Last updated on June 18th, 2021
Rediscovering the many shades of love on a solo trip to Italy
As told to Amanda Burgess, Editor
In 1956, 21-year-old Joy was engaged to J, a man she’d been dating for four years. He’d given her a beautiful ring, a family heirloom, that she loved. He had moved to London with his family from their small village in Essex, so they only saw each other on weekends, and wrote letters to one another throughout the week.
“One day I received what one would call a ‘Dear John,’ except this was a Dear Joy. He had met someone else at an office party, was breaking the engagement, and asked for the ring back,” she recalls. “I sobbed for days. It was completely unexpected. My mother was worried about me becoming ill, as I cried night and day. It felt as if my little world had collapsed. I was totally miserable.”
She thought a lot about J’s request to return the ring. After a quick reset trip to a friend’s in Buckinghamshire, she wrote J a letter to say she would not return it, as etiquette determined her right to keep it. Since she couldn’t wear it anymore, she decided to sell it and go somewhere she’d always wanted to.
“My brother found a jeweller who said I could get X amount. It seemed like a huge amount to me, but in today’s world, it would be peanuts. I agreed to the sale, and when I got the money (pounds sterling) I felt so rich,” she says. “Travel was always something that I wanted to do, but at that point in time, I had only been to Devon when I was 16, with mum and the family, so to go anywhere alone and off the island, would be an adventure. I was rather shy as a girl, so this was a really bold thing for me to do.”
She’d always felt an attraction to Italy, and after doing a bit of digging, decided to visit Rapallo on the Italian Riviera. “Even the words Italian Riviera had an air of glamour about them. I had no thought of asking anyone to go with me. I had lost my best friend when we were both 16, so had shied away from best friends since then,” she says.
On the day her adventure began, Joy took the local train to London, another to Dover, and caught a ferry to Boulogne, France. On the ferry, she met Ruth and Audrey – two girls from Yorkshire who happened to be going to the same place and hotel as her.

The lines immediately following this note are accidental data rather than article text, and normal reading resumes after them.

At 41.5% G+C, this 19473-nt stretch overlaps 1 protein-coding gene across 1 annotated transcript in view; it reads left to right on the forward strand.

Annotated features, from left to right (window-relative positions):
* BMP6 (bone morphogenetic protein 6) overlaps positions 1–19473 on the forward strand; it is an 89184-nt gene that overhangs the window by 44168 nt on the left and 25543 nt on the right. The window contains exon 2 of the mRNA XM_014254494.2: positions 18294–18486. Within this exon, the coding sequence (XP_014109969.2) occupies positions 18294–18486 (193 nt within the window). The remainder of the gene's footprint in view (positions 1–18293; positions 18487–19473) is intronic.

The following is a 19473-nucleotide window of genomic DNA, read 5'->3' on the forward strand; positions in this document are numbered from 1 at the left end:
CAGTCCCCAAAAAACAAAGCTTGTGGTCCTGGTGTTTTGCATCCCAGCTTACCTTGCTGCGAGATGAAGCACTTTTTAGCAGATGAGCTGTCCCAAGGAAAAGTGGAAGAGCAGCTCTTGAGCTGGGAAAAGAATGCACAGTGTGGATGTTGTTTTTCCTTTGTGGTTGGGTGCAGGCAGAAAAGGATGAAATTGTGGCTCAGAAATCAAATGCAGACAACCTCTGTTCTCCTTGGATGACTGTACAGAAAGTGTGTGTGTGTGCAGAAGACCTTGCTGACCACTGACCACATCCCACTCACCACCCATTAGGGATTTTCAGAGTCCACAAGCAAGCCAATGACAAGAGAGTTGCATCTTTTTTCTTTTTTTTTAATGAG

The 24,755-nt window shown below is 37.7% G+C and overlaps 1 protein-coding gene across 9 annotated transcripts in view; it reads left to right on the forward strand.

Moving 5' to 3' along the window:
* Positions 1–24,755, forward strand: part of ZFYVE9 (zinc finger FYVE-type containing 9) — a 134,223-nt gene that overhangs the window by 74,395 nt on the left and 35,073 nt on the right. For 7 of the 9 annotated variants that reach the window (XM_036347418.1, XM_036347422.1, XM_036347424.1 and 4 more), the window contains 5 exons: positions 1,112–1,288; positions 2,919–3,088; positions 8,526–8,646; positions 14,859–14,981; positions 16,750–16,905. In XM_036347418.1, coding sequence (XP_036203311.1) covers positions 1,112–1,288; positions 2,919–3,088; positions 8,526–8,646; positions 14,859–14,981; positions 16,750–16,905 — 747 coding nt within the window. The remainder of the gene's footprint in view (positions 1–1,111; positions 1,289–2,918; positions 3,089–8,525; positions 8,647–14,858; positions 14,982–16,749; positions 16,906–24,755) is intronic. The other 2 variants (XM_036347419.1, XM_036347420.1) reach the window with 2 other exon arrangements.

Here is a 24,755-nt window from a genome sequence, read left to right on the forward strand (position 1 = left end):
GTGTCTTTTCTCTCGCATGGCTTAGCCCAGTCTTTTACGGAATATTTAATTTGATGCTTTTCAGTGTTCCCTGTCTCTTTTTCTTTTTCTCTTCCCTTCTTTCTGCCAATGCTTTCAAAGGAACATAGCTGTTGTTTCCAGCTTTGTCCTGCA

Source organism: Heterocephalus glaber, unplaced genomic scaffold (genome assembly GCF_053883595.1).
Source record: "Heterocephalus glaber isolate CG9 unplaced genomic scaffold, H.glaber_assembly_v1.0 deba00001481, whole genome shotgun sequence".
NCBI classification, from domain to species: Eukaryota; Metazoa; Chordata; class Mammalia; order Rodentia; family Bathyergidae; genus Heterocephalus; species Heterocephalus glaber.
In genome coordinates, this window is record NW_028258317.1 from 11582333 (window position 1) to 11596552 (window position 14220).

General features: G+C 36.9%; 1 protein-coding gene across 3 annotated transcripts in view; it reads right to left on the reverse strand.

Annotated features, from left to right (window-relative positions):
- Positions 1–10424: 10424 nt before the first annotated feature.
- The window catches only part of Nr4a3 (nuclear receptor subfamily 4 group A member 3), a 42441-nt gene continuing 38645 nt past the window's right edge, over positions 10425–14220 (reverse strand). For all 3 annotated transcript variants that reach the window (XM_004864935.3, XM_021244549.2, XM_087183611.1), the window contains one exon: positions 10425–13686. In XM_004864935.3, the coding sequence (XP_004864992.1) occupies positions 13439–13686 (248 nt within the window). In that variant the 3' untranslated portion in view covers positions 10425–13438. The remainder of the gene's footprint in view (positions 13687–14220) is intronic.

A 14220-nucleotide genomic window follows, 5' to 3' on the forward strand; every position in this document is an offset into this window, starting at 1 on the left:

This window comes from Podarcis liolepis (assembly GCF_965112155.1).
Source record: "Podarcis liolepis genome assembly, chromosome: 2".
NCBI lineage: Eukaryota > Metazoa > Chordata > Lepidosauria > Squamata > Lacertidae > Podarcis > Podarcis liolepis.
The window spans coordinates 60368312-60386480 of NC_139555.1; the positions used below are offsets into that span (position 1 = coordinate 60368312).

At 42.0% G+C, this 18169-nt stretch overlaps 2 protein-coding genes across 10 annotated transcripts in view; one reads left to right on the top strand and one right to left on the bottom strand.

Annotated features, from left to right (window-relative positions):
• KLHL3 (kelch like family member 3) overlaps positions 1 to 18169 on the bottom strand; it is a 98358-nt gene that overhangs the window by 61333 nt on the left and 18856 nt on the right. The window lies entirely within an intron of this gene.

“We wandered around the town, checked out the Lido and the Castle of Dreams, had a nice meal together and arranged to meet later and find a place to dance,” Joy says. “I must have been tired because I laid down and was out for the count. I didn’t hear them knocking on my door, so they left without me.”
Facing an evening on her own, Joy decided to head out and see if she could meet up with her new friends somewhere. She passed by a horde of waiters outside the hotel entrance, and a symphony of Italian rang out. One of the waiters followed her, and in a cheeky move, plucked her clip-on earring from her ear. She heard some music streaming out of a building, and thinking she might locate her friends, walked in.
“I immediately felt all these deep brown eyes staring at my blond and blue-eyed self. I felt very unsure what to do, for even though I could ask for the restroom in Italian, I had no idea how to hold a conversation,” she recalls. “A hand gently took my elbow and I was taken to a table where a chair was pulled out for me and a line to dance with me began forming. Oh, be still my heart! I danced and danced without a word being spoken. This was where I first heard Volare playing. The dance hall was built over the water. It was utterly beautiful, just what I thought Italy should be.”
“After an hour or two of dancing, he somehow dismissed the other Italian boys who were lining up to dance with me and said he would walk me back to the hotel. He did, and had a word with the waiters who were hanging around outside the hotel. In broken English, he asked if he could pick me up in the morning. He had a scooter,” she says. “The next morning at breakfast with Ruth and Audrey, the waiter who had chased me the night before brought us some exquisite European rolls. When I opened one of the rolls, there was my earring. I thought that was a cute trick. Then Luigi walked in.”